Phase 1: The Prototype
The original fourth-order active low-pass and high-pass Linkwitz-Riley filters for my three-way speaker project were implemented with standard Sallen and Key op-amp circuits, with each leg preceded by an amplifying buffer whose gain could be adjusted to optimise the signal-to-noise ratio, with the outputs attenuated correspondingly.
The gain of the low-pass legs was adjustable by means of a 10k dual potentiometer - the Bourns plastic film pot I used didn't have particularly good channel balance, resulting in a difference of 0.6dB in the middle of its range, but I suspect that this won't be audible in the sub-400Hz range. The crossovers were hard-wired on matrix board using metal film resistors and 1% polystyrene capacitors, with two pairs of LM317/337 regulators for each channel; power supplies were fully dual-mono, partly to minimise crosstalk, but mostly to maintain the integrity of the system earthing. The single op-amps are OP-27, while the duals are RC4227 (PMI or AD dual OP-27). The photo (left) is of the first incarnation of the active crossover, which was very much a prototype, but stayed in my system for a couple of years!
I measured the responses of these filter circuits (see right). The solid curves are the target responses, with the dotted and dot-dash lines showing the measured responses. The accuracy is generally better than 0.2dB across the range for both legs, which is satisfying, and the channel balance (disregarding the total gain) is even better, which is probably more important than the absolute accuracy.
The crossover board also includes a circuit to compensate for the baffle step , with adjustable low-frequency boost and centre frequency.
Phase 2: The Full Monty
The first version of the active crossover was pretty much a feasibility study, to let me get my speakers running. As it turned out, I was very pleased with the results, but - as is obvious in the photo above - it certainly wasn't built with aesthetics at the top of the priority list, and it is also not as flexible as I'd like. In particular, I wanted to bring it up to date with my system rebuild, which started at the preamplifier. This has hugely improved enclosures and adds balanced inputs and outputs, and an upgradeable power supply system.
In harmony with my design ideals for the preamp, I wanted to "future-proof" the system against likely changes and upgrades, including adding a subwoofer, or changing the speaker configuration or the listening environment. This meant that the crossover should include the following as a minimum:
The new crossover will also use switched attenuators for all of the functions, allowing much better channel matching and precise selection of parameters.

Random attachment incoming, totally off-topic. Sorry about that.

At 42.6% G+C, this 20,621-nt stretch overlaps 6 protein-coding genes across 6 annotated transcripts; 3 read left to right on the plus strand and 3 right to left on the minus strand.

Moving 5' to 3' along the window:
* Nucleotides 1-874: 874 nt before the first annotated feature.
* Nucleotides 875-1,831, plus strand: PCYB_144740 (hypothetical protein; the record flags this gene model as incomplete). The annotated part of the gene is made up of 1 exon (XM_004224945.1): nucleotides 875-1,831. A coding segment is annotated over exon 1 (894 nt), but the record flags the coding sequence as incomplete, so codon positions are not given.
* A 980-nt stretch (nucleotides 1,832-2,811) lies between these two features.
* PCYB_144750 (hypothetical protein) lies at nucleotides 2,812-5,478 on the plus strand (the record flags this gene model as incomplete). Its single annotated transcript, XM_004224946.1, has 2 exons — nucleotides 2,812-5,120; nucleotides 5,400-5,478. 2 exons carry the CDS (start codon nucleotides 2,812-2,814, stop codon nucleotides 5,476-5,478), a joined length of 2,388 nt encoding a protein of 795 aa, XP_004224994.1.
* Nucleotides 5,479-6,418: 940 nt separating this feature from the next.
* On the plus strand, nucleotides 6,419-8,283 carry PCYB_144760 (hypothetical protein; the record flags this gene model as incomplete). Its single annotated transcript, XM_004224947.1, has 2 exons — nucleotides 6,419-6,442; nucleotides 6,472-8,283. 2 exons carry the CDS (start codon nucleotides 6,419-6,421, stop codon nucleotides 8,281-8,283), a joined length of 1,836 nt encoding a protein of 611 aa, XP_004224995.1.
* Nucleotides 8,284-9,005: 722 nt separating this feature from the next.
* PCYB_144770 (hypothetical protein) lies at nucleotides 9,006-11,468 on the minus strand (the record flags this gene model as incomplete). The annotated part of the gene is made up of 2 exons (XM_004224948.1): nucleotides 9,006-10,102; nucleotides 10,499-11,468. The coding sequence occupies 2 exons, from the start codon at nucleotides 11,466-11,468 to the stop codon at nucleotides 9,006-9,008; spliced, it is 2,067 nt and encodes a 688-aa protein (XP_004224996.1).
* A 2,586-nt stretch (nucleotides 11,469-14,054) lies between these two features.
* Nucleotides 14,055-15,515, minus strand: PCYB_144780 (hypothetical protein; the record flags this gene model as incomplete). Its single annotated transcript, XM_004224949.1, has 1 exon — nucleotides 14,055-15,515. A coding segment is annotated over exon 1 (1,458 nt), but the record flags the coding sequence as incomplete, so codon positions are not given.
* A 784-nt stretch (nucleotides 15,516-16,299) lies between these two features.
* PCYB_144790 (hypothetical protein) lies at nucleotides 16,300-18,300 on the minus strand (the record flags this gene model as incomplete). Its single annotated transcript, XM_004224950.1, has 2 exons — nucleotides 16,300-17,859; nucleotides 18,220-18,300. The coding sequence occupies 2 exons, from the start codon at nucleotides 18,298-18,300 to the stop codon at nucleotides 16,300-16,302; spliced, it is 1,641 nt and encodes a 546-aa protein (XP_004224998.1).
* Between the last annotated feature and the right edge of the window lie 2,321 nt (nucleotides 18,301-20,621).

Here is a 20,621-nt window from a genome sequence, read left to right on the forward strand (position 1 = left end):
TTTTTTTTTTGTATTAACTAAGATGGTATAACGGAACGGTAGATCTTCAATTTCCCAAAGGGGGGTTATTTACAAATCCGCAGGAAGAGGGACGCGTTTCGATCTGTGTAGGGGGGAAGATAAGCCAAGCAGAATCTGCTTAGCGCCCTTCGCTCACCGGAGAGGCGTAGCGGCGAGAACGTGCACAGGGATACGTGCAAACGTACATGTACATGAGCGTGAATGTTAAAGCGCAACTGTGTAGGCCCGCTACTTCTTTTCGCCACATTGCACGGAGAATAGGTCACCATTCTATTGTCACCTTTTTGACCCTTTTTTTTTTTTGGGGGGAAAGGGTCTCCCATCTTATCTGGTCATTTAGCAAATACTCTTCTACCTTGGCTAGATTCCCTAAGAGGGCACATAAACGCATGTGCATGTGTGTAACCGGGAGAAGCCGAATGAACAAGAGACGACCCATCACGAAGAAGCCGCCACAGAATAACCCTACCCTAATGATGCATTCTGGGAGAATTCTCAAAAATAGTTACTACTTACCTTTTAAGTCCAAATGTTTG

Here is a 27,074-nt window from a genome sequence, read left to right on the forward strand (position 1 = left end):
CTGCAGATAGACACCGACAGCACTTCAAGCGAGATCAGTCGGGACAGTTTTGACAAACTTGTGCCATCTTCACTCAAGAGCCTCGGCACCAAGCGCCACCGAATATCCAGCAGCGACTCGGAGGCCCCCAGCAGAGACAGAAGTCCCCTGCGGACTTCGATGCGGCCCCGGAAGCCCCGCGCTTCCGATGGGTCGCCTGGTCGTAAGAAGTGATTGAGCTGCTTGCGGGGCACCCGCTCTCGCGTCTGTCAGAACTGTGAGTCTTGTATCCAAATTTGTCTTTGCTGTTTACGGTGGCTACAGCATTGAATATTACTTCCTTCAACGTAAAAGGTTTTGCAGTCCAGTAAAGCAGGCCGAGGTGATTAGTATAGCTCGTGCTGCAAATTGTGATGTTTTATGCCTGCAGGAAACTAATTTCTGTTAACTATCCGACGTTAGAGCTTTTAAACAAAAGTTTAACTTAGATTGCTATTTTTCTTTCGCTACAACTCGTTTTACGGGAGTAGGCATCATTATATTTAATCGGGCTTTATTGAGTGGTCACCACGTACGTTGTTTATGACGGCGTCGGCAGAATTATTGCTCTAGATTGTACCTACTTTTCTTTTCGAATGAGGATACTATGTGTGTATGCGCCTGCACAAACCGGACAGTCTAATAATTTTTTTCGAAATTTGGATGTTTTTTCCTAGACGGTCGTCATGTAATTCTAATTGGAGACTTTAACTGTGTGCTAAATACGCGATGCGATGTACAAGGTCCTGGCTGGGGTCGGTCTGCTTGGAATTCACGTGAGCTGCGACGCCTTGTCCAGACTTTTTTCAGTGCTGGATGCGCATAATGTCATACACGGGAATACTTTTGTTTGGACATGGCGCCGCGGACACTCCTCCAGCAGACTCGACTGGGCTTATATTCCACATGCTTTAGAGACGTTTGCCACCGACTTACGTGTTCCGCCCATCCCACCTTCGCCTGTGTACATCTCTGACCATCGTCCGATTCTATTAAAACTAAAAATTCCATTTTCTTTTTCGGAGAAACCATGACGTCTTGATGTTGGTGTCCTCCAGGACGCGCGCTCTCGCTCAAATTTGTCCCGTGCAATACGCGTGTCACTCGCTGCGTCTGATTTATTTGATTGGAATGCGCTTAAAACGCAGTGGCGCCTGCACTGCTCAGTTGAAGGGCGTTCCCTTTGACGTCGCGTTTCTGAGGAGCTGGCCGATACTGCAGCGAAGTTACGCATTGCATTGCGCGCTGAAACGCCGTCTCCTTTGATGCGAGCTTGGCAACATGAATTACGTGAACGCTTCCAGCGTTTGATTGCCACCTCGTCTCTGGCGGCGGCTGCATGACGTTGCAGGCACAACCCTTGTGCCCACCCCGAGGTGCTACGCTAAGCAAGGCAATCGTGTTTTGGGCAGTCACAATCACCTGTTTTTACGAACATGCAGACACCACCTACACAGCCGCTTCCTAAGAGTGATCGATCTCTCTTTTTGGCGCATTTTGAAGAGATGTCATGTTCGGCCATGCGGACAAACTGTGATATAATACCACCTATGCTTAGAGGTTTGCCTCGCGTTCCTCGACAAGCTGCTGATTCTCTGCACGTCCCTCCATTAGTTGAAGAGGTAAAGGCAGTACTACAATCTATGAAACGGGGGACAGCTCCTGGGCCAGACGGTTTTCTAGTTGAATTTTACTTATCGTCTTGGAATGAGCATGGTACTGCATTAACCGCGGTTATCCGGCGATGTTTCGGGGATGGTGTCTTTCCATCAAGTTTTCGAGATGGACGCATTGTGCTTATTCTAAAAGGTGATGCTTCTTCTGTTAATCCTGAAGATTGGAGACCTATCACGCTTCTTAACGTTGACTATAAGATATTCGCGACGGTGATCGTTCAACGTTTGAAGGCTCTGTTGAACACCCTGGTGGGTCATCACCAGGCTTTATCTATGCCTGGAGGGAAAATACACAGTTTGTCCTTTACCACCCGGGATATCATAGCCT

The crossovers took a couple of months to build, but a puzzling radio-frequency instability took a while to sort out, and then I then managed to blow up the power supply of one of my Stochino amps. I then moved house, which set back the system rebuild by several months, during which time I built a set of shelves to hold my system. At long last, though, the Neptune speakers are in place in the new house and sounding very sweet.
I fixed the RF problem by putting 100pF polystyrene capacitors between the inverting input and output of all the op-amps (including the balanced input stages). I was surprised that this was necessary, as the OPA2604 I used throughout is generally reckoned to be pretty stable. However, without them there was a faint whistle sounding like a badly-tuned AM radio.
I also took the opportunity to raise the bass-mid crossover frequency from 400Hz to 600Hz to reduce the power suppled to the midrange drivers which struggle even with a 1V RMS signal at 350Hz.
I'm now in the process of fine-tuning the crossover settings.
Phase 3: Going differential and thermionic
I finally replaced the complex op-amp based crossover circuit with an equally complex (but perhaps more purist) differential active crossover (see left) with valve and MOSFET buffers. This took over a year to build and debug, but the labour and frustration were worth it in the end - my system is now sounding excellent and rather more musical and listenable than with the solid-state crossover.
This was, unfortunately, not to last - the new differential circuit after a while developed a fault in the low-pass section which caused a loud "thump" to occur after half an hour of listening. In the end I decided to go back to a totally passive crossover for my speaker system, partly for reasons of heat production (and power consumption), partly on the grounds of reliability, and partly to simplify my system.
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